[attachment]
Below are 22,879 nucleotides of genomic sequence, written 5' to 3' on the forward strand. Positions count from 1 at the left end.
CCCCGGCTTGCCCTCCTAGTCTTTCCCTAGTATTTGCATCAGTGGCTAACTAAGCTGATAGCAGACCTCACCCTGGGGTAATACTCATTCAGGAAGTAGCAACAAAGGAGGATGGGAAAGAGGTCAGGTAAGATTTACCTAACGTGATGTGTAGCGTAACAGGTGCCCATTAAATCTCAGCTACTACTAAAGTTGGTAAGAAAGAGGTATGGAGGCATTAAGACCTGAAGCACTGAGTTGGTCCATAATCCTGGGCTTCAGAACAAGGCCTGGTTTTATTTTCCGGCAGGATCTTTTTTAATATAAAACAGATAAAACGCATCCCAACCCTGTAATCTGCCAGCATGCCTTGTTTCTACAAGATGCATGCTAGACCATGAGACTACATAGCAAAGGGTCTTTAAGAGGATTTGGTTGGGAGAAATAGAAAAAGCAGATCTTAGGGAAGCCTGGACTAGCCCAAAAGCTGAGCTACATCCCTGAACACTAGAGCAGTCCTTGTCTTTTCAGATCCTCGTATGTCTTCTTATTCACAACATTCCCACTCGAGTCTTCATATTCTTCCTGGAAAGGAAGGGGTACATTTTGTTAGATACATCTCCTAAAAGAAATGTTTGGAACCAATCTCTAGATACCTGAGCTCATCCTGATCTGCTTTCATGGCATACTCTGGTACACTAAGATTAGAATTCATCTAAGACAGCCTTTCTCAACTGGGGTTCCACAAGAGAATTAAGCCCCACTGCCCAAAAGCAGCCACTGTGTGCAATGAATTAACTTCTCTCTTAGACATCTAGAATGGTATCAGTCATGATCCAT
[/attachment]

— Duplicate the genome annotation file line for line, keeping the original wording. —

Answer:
Below are 22,879 nucleotides of genomic sequence, written 5' to 3' on the forward strand. Positions count from 1 at the left end.
CCCCGGCTTGCCCTCCTAGTCTTTCCCTAGTATTTGCATCAGTGGCTAACTAAGCTGATAGCAGACCTCACCCTGGGGTAATACTCATTCAGGAAGTAGCAACAAAGGAGGATGGGAAAGAGGTCAGGTAAGATTTACCTAACGTGATGTGTAGCGTAACAGGTGCCCATTAAATCTCAGCTACTACTAAAGTTGGTAAGAAAGAGGTATGGAGGCATTAAGACCTGAAGCACTGAGTTGGTCCATAATCCTGGGCTTCAGAACAAGGCCTGGTTTTATTTTCCGGCAGGATCTTTTTTAATATAAAACAGATAAAACGCATCCCAACCCTGTAATCTGCCAGCATGCCTTGTTTCTACAAGATGCATGCTAGACCATGAGACTACATAGCAAAGGGTCTTTAAGAGGATTTGGTTGGGAGAAATAGAAAAAGCAGATCTTAGGGAAGCCTGGACTAGCCCAAAAGCTGAGCTACATCCCTGAACACTAGAGCAGTCCTTGTCTTTTCAGATCCTCGTATGTCTTCTTATTCACAACATTCCCACTCGAGTCTTCATATTCTTCCTGGAAAGGAAGGGGTACATTTTGTTAGATACATCTCCTAAAAGAAATGTTTGGAACCAATCTCTAGATACCTGAGCTCATCCTGATCTGCTTTCATGGCATACTCTGGTACACTAAGATTAGAATTCATCTAAGACAGCCTTTCTCAACTGGGGTTCCACAAGAGAATTAAGCCCCACTGCCCAAAAGCAGCCACTGTGTGCAATGAATTAACTTCTCTCTTAGACATCTAGAATGGTATCAGTCATGATCCAT